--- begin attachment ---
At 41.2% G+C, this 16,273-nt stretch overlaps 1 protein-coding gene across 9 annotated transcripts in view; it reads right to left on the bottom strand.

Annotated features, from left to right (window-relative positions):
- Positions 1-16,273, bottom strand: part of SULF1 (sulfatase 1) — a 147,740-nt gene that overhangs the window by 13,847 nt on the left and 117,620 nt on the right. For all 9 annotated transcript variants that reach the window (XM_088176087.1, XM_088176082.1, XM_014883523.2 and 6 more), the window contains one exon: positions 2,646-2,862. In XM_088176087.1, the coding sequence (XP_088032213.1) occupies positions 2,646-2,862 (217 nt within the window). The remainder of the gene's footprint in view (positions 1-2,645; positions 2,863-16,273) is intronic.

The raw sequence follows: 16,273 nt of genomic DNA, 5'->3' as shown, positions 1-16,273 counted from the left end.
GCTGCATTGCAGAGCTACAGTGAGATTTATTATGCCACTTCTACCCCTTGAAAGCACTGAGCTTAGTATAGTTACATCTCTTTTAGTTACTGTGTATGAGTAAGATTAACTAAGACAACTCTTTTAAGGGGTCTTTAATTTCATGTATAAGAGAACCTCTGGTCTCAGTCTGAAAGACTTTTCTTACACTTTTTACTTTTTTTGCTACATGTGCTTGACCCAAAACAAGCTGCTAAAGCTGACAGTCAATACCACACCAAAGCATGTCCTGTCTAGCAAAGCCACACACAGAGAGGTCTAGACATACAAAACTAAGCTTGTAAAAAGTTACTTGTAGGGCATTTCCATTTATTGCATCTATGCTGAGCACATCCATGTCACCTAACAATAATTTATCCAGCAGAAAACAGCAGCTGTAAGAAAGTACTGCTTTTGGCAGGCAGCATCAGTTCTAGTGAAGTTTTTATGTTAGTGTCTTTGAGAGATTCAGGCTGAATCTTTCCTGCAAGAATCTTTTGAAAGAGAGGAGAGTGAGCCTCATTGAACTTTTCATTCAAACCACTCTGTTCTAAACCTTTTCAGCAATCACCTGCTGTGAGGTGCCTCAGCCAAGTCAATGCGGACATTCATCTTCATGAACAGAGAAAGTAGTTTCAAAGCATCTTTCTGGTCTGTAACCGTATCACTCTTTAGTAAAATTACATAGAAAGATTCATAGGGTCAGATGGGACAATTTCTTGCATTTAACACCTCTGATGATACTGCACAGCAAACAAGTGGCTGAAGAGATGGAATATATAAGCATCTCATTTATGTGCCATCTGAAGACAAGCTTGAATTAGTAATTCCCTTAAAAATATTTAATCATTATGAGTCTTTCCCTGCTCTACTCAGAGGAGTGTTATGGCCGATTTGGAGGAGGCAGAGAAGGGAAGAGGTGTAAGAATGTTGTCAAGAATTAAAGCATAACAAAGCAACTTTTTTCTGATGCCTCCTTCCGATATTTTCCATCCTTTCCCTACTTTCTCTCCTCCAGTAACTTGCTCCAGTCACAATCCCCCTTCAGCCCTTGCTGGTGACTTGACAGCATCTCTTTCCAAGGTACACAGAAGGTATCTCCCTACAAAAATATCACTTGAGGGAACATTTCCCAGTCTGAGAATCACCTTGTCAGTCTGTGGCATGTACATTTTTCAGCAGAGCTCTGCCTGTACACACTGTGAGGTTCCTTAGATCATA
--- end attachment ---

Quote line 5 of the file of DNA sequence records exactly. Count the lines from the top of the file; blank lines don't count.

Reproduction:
GCTGCATTGCAGAGCTACAGTGAGATTTATTATGCCACTTCTACCCCTTGAAAGCACTGAGCTTAGTATAGTTACATCTCTTTTAGTTACTGTGTATGAGTAAGATTAACTAAGACAACTCTTTTAAGGGGTCTTTAATTTCATGTATAAGAGAACCTCTGGTCTCAGTCTGAAAGACTTTTCTTACACTTTTTACTTTTTTTGCTACATGTGCTTGACCCAAAACAAGCTGCTAAAGCTGACAGTCAATACCACACCAAAGCATGTCCTGTCTAGCAAAGCCACACACAGAGAGGTCTAGACATACAAAACTAAGCTTGTAAAAAGTTACTTGTAGGGCATTTCCATTTATTGCATCTATGCTGAGCACATCCATGTCACCTAACAATAATTTATCCAGCAGAAAACAGCAGCTGTAAGAAAGTACTGCTTTTGGCAGGCAGCATCAGTTCTAGTGAAGTTTTTATGTTAGTGTCTTTGAGAGATTCAGGCTGAATCTTTCCTGCAAGAATCTTTTGAAAGAGAGGAGAGTGAGCCTCATTGAACTTTTCATTCAAACCACTCTGTTCTAAACCTTTTCAGCAATCACCTGCTGTGAGGTGCCTCAGCCAAGTCAATGCGGACATTCATCTTCATGAACAGAGAAAGTAGTTTCAAAGCATCTTTCTGGTCTGTAACCGTATCACTCTTTAGTAAAATTACATAGAAAGATTCATAGGGTCAGATGGGACAATTTCTTGCATTTAACACCTCTGATGATACTGCACAGCAAACAAGTGGCTGAAGAGATGGAATATATAAGCATCTCATTTATGTGCCATCTGAAGACAAGCTTGAATTAGTAATTCCCTTAAAAATATTTAATCATTATGAGTCTTTCCCTGCTCTACTCAGAGGAGTGTTATGGCCGATTTGGAGGAGGCAGAGAAGGGAAGAGGTGTAAGAATGTTGTCAAGAATTAAAGCATAACAAAGCAACTTTTTTCTGATGCCTCCTTCCGATATTTTCCATCCTTTCCCTACTTTCTCTCCTCCAGTAACTTGCTCCAGTCACAATCCCCCTTCAGCCCTTGCTGGTGACTTGACAGCATCTCTTTCCAAGGTACACAGAAGGTATCTCCCTACAAAAATATCACTTGAGGGAACATTTCCCAGTCTGAGAATCACCTTGTCAGTCTGTGGCATGTACATTTTTCAGCAGAGCTCTGCCTGTACACACTGTGAGGTTCCTTAGATCATA